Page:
The government of North Korea has once again fired short-range ballistic missiles into the sea as a form of protest against new United Nations sanctions against Pyongyang and a large-scale military training exercise being conducted by American and South Korean troops.
The missiles in question are believed to be Scud series missiles, South Korea’s Defense Ministry announced following the launch. Pyongyang fired two missiles over the sea, apparently from coastal Wonsan city, which flew about 500 kilometers before splashing down, sinking. The Japanese government has lodged a formal complaint, as North Korea’s longer-range missiles are capable of hitting Japanese territory, Reuters notes.
This is the second such missile launch this month. On March 3, the South Korean government confirmed that North Korea shot up to six unidentified “projectiles,” believed to be short-range rockets or missiles, into the East Sea. While the launches did not cause any damage, South Korea considers these incidents “provocations” intended to express an interest in attacking enemies of Pyongyang more directly. In February, following the launch of a long-range rocket allegedly used to lodge a satellite into orbit, dictator Kim Jong-un ordered the military to prepare more rocket launches of a similar nature.
This month, Kim reportedly ordered the nation’s complete nuclear arsenal on “standby” before threatening a “pre-emptive nuclear strike of justice” on the United States. “The indiscriminate nuclear strike … will clearly show those keen on aggression and war, the military mettle of (North Korea),” North Korea’s government said in a statement posted through the state-run Korean Central News Agency (KCNA).
Two days later, KCNA announced that Kim Jong-un had attended a ceremony celebrating the production of a miniaturized nuclear warhead, allowing Pyongyang to place its nuclear weapons on long-range missiles. As the KCNA report and accompanying photo are the only evidence proving this claim, it is unclear whether North Korea does possess this technology.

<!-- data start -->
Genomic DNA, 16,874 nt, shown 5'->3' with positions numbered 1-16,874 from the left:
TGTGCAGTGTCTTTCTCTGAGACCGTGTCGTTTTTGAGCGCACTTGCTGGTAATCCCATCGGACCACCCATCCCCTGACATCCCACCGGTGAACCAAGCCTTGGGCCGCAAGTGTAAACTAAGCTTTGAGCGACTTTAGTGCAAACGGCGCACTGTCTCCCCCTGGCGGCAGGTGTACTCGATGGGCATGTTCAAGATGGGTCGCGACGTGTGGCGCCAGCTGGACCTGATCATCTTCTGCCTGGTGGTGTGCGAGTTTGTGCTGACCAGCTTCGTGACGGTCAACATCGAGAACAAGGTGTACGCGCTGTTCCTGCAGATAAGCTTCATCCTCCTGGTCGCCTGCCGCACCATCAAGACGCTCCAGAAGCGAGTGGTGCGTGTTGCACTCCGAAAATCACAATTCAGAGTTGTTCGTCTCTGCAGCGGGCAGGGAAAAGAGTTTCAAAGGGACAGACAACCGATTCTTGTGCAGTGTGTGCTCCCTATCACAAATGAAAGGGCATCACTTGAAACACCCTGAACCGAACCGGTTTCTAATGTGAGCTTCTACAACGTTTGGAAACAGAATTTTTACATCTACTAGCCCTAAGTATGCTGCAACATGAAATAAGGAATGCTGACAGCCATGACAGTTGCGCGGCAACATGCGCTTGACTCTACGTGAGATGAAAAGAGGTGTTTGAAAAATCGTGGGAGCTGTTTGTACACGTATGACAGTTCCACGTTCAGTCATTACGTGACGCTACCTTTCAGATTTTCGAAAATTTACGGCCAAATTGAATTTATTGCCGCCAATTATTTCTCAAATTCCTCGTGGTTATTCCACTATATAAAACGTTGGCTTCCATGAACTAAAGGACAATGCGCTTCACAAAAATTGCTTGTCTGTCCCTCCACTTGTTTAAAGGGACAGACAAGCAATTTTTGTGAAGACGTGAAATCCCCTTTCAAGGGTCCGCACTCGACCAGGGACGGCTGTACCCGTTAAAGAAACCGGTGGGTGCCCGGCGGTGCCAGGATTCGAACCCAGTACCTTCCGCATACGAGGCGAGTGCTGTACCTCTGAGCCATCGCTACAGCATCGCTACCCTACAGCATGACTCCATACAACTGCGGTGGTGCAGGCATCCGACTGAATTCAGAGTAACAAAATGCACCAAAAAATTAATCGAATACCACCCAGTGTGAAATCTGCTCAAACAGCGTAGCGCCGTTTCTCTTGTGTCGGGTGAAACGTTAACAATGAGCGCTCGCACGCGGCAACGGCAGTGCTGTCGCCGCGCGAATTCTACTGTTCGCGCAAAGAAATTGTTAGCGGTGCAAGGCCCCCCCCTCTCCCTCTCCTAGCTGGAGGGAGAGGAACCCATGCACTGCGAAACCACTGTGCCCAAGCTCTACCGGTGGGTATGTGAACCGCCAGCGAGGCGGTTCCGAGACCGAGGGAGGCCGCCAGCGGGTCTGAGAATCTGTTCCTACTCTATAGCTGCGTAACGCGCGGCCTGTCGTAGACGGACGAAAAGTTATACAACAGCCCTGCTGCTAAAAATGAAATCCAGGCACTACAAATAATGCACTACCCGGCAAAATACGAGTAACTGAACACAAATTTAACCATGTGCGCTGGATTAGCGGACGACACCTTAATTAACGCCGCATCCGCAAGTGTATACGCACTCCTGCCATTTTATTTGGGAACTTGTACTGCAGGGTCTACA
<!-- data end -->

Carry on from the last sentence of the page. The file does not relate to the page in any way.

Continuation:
In January, North Korea announced it had conducted a successful test of a hydrogen bomb, a claim widely dismissed by nuclear scientists due to the small scale of the quake produced by the blast.
Following the latest round of missile shootings, North Korea also announced on Thursday it would nullify all economic agreements with South Korea and sell off all South Korean property remaining in the North. “We will continuously take the planned special measures for hastening the miserable end of the Park Geun-hye group of traitors by dealing fatal political, military and economic blows to it,” a North Korean government spokesman said.
These provocations appear to be aimed at protesting ongoing war games in the region by a joint American-South Korean contingent of 300,000 soldiers, 17,000 of whom are American. The war games, dubbed Key Resolve and Foal Eagle, are the largest of their kind in history and force participants to enact a simulation in which the Kim regime has collapsed and American and South Korean troops must invade the country and restore order.
“The U.S. imperialists are warmongers being hell-bent on military drills such as missile launch after deploying a large number of modern lethal weapons and equipment in every part of the world,” an article in Rodong Sinmun, North Korea’s state newspaper, alleged Thursday. On Thursday, the KCNA also threatened to “reduce all bases and strongholds of the U.S. and south Korean warmongers … into ashes in a moment.”
The international community has, with uncommon unanimity, condemned North Korea’s threats to use nuclear weapons on the United States. “I’d say the young man needs to pay more attention to the North Korean people and taking care of them, than in pursuing these sorts of reckless capabilities,” U.S. State Department spokesman John Kirby said of Kim on Wednesday.
In a nationally televised speech, South Korean President Park Geun-hye called for support for her government against the North. “Now is the time when national unity is important more than ever,” she said, citing not just threats, but evidence of cyber-attacks on South Korean officials and public transportation intended to disrupt South Korean life.
Even nations that have traditionally opposed sanctions against North Korea are condemning its increasingly belligerent attitude towards the rest of the world. The Chinese government, which approved the latest round of UN sanctions against Pyongyang, called the current situation on the peninsula “highly sensitive,” with Foreign Ministry spokesman Hong Lei calling for “all relevant parties” to “stop these provocative words and actions.”
The government of Russia has issued a statement warning that North Korea’s behavior could trigger an invasion by international powers. Calling the nuclear threats against the United States “absolutely impermissible,” a statement from the Russian Foreign Ministry asserted that “Pyongyang should be aware of the fact that in this way the DPRK will become fully opposed to the international community and will create international legal grounds for using military force against itself.”